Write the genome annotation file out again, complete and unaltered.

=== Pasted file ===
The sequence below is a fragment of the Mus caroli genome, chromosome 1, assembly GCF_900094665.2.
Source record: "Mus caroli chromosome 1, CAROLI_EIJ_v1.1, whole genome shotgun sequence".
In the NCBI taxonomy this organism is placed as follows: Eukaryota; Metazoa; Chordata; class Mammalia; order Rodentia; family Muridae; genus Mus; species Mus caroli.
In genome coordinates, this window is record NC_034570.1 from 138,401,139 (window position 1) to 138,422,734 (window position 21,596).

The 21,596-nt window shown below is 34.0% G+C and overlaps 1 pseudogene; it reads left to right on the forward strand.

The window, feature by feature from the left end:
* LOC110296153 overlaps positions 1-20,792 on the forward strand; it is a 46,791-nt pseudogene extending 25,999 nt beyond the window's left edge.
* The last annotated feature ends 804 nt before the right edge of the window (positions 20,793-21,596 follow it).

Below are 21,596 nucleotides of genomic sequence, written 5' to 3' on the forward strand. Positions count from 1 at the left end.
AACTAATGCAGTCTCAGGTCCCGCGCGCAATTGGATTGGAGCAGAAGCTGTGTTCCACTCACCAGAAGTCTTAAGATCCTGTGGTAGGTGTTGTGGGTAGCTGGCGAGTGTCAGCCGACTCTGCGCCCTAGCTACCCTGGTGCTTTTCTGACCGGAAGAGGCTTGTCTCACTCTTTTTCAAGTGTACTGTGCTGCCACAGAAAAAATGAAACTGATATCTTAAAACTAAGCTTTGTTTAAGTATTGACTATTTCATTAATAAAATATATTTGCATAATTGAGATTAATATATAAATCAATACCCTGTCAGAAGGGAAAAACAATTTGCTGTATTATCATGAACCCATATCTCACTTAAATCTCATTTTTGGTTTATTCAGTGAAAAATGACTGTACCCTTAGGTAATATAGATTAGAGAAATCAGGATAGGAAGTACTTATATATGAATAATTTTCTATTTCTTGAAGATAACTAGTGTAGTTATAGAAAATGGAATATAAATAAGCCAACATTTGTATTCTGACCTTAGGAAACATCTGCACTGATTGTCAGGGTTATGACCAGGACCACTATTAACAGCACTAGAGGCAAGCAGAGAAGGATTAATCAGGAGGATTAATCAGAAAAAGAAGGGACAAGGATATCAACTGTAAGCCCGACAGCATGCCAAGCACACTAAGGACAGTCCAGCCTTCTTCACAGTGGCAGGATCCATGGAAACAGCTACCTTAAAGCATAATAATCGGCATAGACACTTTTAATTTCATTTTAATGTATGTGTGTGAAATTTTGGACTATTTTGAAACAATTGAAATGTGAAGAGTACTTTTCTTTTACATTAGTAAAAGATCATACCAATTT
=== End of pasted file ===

The sequence below is a fragment of the Mus caroli genome, chromosome 1, assembly GCF_900094665.2.
Source record: "Mus caroli chromosome 1, CAROLI_EIJ_v1.1, whole genome shotgun sequence".
In the NCBI taxonomy this organism is placed as follows: Eukaryota; Metazoa; Chordata; class Mammalia; order Rodentia; family Muridae; genus Mus; species Mus caroli.
In genome coordinates, this window is record NC_034570.1 from 138,401,139 (window position 1) to 138,422,734 (window position 21,596).

The 21,596-nt window shown below is 34.0% G+C and overlaps 1 pseudogene; it reads left to right on the forward strand.

The window, feature by feature from the left end:
* LOC110296153 overlaps positions 1-20,792 on the forward strand; it is a 46,791-nt pseudogene extending 25,999 nt beyond the window's left edge.
* The last annotated feature ends 804 nt before the right edge of the window (positions 20,793-21,596 follow it).

Below are 21,596 nucleotides of genomic sequence, written 5' to 3' on the forward strand. Positions count from 1 at the left end.
AACTAATGCAGTCTCAGGTCCCGCGCGCAATTGGATTGGAGCAGAAGCTGTGTTCCACTCACCAGAAGTCTTAAGATCCTGTGGTAGGTGTTGTGGGTAGCTGGCGAGTGTCAGCCGACTCTGCGCCCTAGCTACCCTGGTGCTTTTCTGACCGGAAGAGGCTTGTCTCACTCTTTTTCAAGTGTACTGTGCTGCCACAGAAAAAATGAAACTGATATCTTAAAACTAAGCTTTGTTTAAGTATTGACTATTTCATTAATAAAATATATTTGCATAATTGAGATTAATATATAAATCAATACCCTGTCAGAAGGGAAAAACAATTTGCTGTATTATCATGAACCCATATCTCACTTAAATCTCATTTTTGGTTTATTCAGTGAAAAATGACTGTACCCTTAGGTAATATAGATTAGAGAAATCAGGATAGGAAGTACTTATATATGAATAATTTTCTATTTCTTGAAGATAACTAGTGTAGTTATAGAAAATGGAATATAAATAAGCCAACATTTGTATTCTGACCTTAGGAAACATCTGCACTGATTGTCAGGGTTATGACCAGGACCACTATTAACAGCACTAGAGGCAAGCAGAGAAGGATTAATCAGGAGGATTAATCAGAAAAAGAAGGGACAAGGATATCAACTGTAAGCCCGACAGCATGCCAAGCACACTAAGGACAGTCCAGCCTTCTTCACAGTGGCAGGATCCATGGAAACAGCTACCTTAAAGCATAATAATCGGCATAGACACTTTTAATTTCATTTTAATGTATGTGTGTGAAATTTTGGACTATTTTGAAACAATTGAAATGTGAAGAGTACTTTTCTTTTACATTAGTAAAAGATCATACCAATTT